Fall Family Weekend Registration Form

Now that this form has been ported to FUSION, all of the alumni forms have been moved off of CAT. This should help us retire those forms. Heather Cahill had asked us to do so as many of the forms are still linked to through Google and they’ve had a series of registration’s come in for events that were offered years ago. The new XML Forms Framework is much better at handling the on/off nature of these forms.

I’d still like to investigate a better way of handling these items. This was originally part of the Alumni Online Community but was pushed back to the old web forms model because our payment gateway is difficult to integrate with. Each of these takes me 1-2 hours to fully implement correctly and their presence sometimes interferes with features of critical forms like the Giving form. We really need to find a self-service model for this area.

Online Box Office Yearly Maintenance

I discovered today that there’s yet another flaw in the Online Box Office user interface. Debbie Anderson asked for the events from last year to be removed from the database. After asking Chris how we did this in the past, I dumped the database to a backup file and then tried to use the “Delete this Event” option in the admin interface. This dumps you on the image upload page with a bad request and doesn’t remove the event. Now I see why Debbie was asking me to do this.

A quick “delete from events” solved that problem, but with yet another wart on the face of the Online Box Office application. This is one of Tyler’s old development projects. To be fair to him, it has run fairly well considering the business logic it has to bend to. “We’re setting aside this many tickets for online use and this many for in-store use, but adding them together will get you more tickets than we actually have, so we have to limit the number provided to…”, etc. I’ll reiterate my desire that this application reside within the College Book Store, or whatever we brand the combined online Business presence for the College, and tickets be sold just like any other item through that system.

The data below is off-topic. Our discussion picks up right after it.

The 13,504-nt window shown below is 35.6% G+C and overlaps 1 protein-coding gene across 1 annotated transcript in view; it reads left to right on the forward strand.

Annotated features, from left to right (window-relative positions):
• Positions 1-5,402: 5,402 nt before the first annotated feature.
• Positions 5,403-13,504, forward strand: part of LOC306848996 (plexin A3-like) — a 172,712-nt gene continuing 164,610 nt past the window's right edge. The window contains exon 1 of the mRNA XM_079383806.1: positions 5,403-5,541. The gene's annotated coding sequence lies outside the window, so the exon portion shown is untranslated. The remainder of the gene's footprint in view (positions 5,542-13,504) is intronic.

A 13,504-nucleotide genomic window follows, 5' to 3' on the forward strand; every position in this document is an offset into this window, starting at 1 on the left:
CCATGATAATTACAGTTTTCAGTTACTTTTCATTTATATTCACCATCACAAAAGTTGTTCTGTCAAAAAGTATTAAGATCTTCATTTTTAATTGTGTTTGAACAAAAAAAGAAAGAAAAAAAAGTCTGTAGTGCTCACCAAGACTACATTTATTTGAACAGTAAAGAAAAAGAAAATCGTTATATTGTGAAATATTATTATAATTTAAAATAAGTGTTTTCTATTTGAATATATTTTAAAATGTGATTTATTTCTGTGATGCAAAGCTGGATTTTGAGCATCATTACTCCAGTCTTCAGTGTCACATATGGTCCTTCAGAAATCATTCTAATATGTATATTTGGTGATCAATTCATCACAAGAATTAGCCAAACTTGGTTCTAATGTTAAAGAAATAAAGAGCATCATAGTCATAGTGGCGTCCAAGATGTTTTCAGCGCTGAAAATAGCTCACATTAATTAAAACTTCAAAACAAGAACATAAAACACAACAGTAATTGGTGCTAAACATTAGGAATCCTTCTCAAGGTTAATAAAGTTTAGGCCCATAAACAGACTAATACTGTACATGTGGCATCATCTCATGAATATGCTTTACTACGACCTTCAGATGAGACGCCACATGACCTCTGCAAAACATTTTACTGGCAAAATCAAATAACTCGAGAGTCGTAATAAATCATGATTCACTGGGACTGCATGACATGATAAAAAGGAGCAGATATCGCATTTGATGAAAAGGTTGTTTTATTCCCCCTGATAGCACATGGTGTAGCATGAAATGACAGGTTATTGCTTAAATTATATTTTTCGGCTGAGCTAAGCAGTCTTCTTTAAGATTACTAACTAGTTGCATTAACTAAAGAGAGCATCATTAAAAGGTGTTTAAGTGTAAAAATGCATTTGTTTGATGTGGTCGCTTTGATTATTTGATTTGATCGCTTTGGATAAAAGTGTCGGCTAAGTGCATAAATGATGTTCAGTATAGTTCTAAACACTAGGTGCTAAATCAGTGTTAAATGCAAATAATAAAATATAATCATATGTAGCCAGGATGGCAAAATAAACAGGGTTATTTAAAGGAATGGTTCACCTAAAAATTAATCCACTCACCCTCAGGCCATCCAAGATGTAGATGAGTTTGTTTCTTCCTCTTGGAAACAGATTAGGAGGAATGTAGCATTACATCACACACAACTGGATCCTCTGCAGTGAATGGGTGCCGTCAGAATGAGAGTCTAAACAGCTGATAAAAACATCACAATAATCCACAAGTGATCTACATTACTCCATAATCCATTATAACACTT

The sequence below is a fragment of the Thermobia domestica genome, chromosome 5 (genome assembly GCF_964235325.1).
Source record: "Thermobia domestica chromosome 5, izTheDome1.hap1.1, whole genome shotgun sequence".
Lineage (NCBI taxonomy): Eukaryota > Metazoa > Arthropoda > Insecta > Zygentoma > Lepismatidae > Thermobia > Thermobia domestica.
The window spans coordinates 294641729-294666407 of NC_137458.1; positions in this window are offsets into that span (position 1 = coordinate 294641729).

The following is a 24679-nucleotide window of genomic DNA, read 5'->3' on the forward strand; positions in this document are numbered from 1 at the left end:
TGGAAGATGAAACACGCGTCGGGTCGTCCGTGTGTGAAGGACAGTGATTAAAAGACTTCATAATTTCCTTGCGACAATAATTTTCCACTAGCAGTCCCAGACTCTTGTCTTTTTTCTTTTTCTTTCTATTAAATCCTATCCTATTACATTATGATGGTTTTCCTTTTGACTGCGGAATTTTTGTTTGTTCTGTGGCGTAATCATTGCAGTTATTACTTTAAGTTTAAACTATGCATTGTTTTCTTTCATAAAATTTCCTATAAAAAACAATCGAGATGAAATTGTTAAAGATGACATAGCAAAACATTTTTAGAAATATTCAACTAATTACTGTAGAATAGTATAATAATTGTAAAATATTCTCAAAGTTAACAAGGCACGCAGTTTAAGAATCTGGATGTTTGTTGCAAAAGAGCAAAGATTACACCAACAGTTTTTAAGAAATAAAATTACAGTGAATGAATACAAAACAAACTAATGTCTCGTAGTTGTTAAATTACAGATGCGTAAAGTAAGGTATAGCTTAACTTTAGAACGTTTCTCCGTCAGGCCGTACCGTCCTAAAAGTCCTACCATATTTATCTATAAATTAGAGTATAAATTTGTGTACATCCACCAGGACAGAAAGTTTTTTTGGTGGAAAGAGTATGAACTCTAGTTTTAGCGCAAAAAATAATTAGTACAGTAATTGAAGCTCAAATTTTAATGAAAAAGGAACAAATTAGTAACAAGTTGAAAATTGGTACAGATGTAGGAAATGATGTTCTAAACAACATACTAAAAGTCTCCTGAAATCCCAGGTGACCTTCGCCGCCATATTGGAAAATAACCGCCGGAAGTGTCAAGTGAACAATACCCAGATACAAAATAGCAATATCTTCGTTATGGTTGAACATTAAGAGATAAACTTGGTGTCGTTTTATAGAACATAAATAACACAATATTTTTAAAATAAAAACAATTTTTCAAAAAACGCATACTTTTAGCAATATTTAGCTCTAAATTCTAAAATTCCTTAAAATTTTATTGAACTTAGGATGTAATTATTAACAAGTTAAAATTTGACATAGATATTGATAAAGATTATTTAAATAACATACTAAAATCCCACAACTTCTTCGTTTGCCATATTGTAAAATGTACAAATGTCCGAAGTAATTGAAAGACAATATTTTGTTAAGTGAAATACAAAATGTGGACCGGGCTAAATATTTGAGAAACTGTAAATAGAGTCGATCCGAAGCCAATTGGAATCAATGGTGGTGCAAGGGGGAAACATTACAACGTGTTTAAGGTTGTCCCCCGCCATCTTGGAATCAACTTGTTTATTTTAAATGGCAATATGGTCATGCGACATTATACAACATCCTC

Athletics Recruiting

I’m continuing work on the schema for this questionnaire. Hopefully, when we’ve fully tied each of the questions we want to ask to a field in Banner we’ll all be on common ground when thinking about the implementation of this project. I don’t have a whole lot to say about this right now, but check back for more updates this week as I’ll be working closely with Heidi to square away some of the weirder questions.

One interesting point came up in that we want to tie a recruit’s coach to the High School for which they coach. Coaches are stored in the relations table (SYRRFRL) with siblings and parents. Siblings and parents have college’s associated with them in this table in some columns I proposed named SYRRFRL_SBGI_CODE and SYRRFRL_SBGI_DESC which store the six digit identification number and 30 character school name of the college.

High schools also have SBGI codes! Now, should we shove the coach’s high school code in there and force the application to understand the context of the data in the column? That seems like really bad practice, but the alternative is having separate columns for high schools and colleges and then we get into the case where the coach’s high school isn’t the high school they attended, it’s the high school they work for. Meanwhile the parents and siblings SBGI codes refer to intsitutions which they attended. And what do we do about transfer students?

This project is particularly tricky because of the sheer volume of questions we’re asking of the user. I’m up to thirteen pages of questions and haven’t even got to the sports-specific, athletics-related, extracurriculars, or test score questions yet!